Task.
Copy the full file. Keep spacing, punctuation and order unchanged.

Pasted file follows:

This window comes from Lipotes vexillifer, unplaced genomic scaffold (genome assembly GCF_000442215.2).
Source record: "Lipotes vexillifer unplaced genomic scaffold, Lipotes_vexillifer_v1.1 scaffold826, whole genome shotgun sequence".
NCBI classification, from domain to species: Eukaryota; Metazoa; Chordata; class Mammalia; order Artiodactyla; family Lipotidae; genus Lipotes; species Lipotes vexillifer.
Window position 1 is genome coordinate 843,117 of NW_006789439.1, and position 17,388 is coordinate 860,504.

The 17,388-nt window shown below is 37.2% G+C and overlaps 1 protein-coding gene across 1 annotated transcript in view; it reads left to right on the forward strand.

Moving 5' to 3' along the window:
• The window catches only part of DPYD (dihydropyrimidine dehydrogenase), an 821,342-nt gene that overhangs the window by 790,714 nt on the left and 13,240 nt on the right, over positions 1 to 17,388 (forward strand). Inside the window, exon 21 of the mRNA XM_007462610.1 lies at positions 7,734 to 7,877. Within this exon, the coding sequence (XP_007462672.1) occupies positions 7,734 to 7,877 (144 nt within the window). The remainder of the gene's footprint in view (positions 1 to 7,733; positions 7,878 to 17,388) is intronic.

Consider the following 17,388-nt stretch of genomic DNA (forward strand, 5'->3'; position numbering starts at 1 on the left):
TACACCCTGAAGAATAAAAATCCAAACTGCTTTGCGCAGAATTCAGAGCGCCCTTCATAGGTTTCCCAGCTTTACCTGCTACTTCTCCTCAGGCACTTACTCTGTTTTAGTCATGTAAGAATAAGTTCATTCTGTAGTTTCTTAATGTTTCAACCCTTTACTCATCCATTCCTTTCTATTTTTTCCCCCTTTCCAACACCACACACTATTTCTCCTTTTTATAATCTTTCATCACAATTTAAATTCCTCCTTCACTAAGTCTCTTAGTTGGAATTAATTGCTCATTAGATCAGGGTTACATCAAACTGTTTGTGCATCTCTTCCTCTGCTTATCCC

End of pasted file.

This window comes from Lipotes vexillifer, unplaced genomic scaffold (genome assembly GCF_000442215.2).
Source record: "Lipotes vexillifer unplaced genomic scaffold, Lipotes_vexillifer_v1.1 scaffold826, whole genome shotgun sequence".
NCBI classification, from domain to species: Eukaryota; Metazoa; Chordata; class Mammalia; order Artiodactyla; family Lipotidae; genus Lipotes; species Lipotes vexillifer.
Window position 1 is genome coordinate 843,117 of NW_006789439.1, and position 17,388 is coordinate 860,504.

The 17,388-nt window shown below is 37.2% G+C and overlaps 1 protein-coding gene across 1 annotated transcript in view; it reads left to right on the forward strand.

Moving 5' to 3' along the window:
• The window catches only part of DPYD (dihydropyrimidine dehydrogenase), an 821,342-nt gene that overhangs the window by 790,714 nt on the left and 13,240 nt on the right, over positions 1 to 17,388 (forward strand). Inside the window, exon 21 of the mRNA XM_007462610.1 lies at positions 7,734 to 7,877. Within this exon, the coding sequence (XP_007462672.1) occupies positions 7,734 to 7,877 (144 nt within the window). The remainder of the gene's footprint in view (positions 1 to 7,733; positions 7,878 to 17,388) is intronic.

Consider the following 17,388-nt stretch of genomic DNA (forward strand, 5'->3'; position numbering starts at 1 on the left):
TACACCCTGAAGAATAAAAATCCAAACTGCTTTGCGCAGAATTCAGAGCGCCCTTCATAGGTTTCCCAGCTTTACCTGCTACTTCTCCTCAGGCACTTACTCTGTTTTAGTCATGTAAGAATAAGTTCATTCTGTAGTTTCTTAATGTTTCAACCCTTTACTCATCCATTCCTTTCTATTTTTTCCCCCTTTCCAACACCACACACTATTTCTCCTTTTTATAATCTTTCATCACAATTTAAATTCCTCCTTCACTAAGTCTCTTAGTTGGAATTAATTGCTCATTAGATCAGGGTTACATCAAACTGTTTGTGCATCTCTTCCTCTGCTTATCCC